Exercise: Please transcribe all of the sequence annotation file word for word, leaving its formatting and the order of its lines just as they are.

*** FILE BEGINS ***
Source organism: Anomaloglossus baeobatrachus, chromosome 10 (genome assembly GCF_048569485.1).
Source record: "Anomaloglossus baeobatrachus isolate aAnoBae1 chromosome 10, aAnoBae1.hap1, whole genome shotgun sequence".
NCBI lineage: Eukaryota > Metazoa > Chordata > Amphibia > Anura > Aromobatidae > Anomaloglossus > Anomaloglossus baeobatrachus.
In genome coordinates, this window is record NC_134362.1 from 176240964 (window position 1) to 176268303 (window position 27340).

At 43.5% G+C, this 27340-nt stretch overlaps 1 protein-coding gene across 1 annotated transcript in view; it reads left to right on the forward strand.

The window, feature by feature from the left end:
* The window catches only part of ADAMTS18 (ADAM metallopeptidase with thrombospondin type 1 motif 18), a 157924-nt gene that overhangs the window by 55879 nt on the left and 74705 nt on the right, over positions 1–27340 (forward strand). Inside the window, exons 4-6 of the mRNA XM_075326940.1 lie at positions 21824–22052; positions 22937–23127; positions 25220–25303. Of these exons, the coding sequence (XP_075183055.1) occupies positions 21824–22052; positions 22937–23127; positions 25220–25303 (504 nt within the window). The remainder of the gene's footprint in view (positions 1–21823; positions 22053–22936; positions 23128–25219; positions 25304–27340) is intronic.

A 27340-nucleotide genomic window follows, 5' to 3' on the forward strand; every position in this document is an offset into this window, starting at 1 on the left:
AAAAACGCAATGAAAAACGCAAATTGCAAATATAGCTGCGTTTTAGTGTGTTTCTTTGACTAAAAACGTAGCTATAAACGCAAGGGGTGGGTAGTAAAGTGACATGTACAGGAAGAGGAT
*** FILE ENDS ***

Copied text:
Source organism: Anomaloglossus baeobatrachus, chromosome 10 (genome assembly GCF_048569485.1).
Source record: "Anomaloglossus baeobatrachus isolate aAnoBae1 chromosome 10, aAnoBae1.hap1, whole genome shotgun sequence".
NCBI lineage: Eukaryota > Metazoa > Chordata > Amphibia > Anura > Aromobatidae > Anomaloglossus > Anomaloglossus baeobatrachus.
In genome coordinates, this window is record NC_134362.1 from 176240964 (window position 1) to 176268303 (window position 27340).

At 43.5% G+C, this 27340-nt stretch overlaps 1 protein-coding gene across 1 annotated transcript in view; it reads left to right on the forward strand.

The window, feature by feature from the left end:
* The window catches only part of ADAMTS18 (ADAM metallopeptidase with thrombospondin type 1 motif 18), a 157924-nt gene that overhangs the window by 55879 nt on the left and 74705 nt on the right, over positions 1–27340 (forward strand). Inside the window, exons 4-6 of the mRNA XM_075326940.1 lie at positions 21824–22052; positions 22937–23127; positions 25220–25303. Of these exons, the coding sequence (XP_075183055.1) occupies positions 21824–22052; positions 22937–23127; positions 25220–25303 (504 nt within the window). The remainder of the gene's footprint in view (positions 1–21823; positions 22053–22936; positions 23128–25219; positions 25304–27340) is intronic.

A 27340-nucleotide genomic window follows, 5' to 3' on the forward strand; every position in this document is an offset into this window, starting at 1 on the left:
AAAAACGCAATGAAAAACGCAAATTGCAAATATAGCTGCGTTTTAGTGTGTTTCTTTGACTAAAAACGTAGCTATAAACGCAAGGGGTGGGTAGTAAAGTGACATGTACAGGAAGAGGAT